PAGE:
Program Expenditure Trends

Overall Spending and Cost Per Client. As shown in Figure 3, between 1998-99 and 2005-06, total spending increased by 102 percent (after adjusting for a program shift to DDS) while spending per person after adjusting for inflation has gone up 16 percent.

Why Spending Is Escalating. Several factors help to explain why per-person spending is increasing. One factor is an aging RC population which requires more intensive and more costly services and supports. Another probable factor pushing costs upwards is the increase in diagnosed autism caseloads and the comparatively higher costs of treating autistic individuals. Also, as new medical treatments, equipment, and technology become available, the scope of services that DDS is able to provide to developmentally disabled individuals is broadening. In addition, increased spending is, to some extent, a result of rate increases provided for some classes of vendors. We discuss rates and their impact on RC expenditures in more detail below.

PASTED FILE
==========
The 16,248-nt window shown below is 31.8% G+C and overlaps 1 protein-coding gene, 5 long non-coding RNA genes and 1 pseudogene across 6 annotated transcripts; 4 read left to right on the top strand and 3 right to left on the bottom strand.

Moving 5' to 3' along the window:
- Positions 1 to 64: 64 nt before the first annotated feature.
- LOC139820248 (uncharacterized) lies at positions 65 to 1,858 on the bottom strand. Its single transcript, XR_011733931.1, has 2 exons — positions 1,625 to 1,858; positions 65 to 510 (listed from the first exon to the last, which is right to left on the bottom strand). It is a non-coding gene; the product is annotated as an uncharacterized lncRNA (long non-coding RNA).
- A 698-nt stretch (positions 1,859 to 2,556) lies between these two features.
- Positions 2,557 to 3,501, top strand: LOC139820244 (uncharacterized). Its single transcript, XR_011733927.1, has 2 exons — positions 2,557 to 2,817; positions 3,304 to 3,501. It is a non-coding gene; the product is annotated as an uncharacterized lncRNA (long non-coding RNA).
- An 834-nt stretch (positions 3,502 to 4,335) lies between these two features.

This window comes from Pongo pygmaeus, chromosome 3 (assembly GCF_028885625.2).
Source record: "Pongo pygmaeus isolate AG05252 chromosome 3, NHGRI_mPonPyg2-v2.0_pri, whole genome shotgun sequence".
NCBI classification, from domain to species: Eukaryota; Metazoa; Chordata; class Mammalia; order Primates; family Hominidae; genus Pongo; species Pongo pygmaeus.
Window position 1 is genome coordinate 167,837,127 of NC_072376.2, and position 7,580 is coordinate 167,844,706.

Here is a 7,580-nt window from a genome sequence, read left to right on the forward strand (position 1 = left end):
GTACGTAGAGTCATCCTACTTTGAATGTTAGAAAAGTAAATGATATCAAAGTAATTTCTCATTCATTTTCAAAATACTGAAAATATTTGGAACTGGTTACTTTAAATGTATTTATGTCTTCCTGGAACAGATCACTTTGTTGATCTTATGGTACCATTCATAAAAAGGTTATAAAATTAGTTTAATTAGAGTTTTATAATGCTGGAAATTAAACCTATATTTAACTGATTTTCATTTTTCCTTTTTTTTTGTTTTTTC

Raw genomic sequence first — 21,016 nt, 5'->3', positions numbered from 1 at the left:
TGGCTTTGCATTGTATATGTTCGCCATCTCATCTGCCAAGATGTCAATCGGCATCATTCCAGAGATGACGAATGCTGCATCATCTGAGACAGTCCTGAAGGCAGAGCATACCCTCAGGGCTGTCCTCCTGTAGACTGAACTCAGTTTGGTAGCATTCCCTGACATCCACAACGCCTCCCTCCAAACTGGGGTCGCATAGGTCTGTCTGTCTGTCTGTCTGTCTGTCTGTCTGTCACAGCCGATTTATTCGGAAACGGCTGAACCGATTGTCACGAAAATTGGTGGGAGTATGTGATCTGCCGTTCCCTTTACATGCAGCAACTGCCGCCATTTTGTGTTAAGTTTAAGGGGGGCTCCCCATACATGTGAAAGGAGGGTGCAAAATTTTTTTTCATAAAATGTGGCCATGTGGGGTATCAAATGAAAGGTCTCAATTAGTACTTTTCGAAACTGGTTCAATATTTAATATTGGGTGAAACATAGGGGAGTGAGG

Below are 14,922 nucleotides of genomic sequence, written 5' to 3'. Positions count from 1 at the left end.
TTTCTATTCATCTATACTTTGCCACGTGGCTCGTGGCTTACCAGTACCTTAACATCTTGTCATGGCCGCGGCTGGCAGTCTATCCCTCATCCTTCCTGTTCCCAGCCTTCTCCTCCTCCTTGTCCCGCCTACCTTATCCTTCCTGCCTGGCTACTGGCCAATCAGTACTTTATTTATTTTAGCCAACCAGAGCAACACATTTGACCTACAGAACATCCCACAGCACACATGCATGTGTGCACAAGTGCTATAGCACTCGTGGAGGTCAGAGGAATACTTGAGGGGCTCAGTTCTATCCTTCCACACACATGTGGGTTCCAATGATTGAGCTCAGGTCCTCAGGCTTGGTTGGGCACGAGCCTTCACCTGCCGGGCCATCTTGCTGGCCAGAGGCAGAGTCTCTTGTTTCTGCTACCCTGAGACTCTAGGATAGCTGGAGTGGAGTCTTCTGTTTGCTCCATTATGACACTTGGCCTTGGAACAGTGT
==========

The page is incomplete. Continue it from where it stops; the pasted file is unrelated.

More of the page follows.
Governor's Budget Proposal

Caseload Estimate Lagging. The 2005-06 budget plan includes DDS' updated caseload projections for RCs for the current fiscal year and the budget year. The budget plan estimates current-year caseload to be 199,255. However, based on the most recent caseload data, the current-year RC caseload is 940 below that number. The budget plan further estimates that the RC population will grow from 199,255 in 2004-05 to 208,020 in 2005-06, a year-to-year increase of 8,765 or 4.4 percent.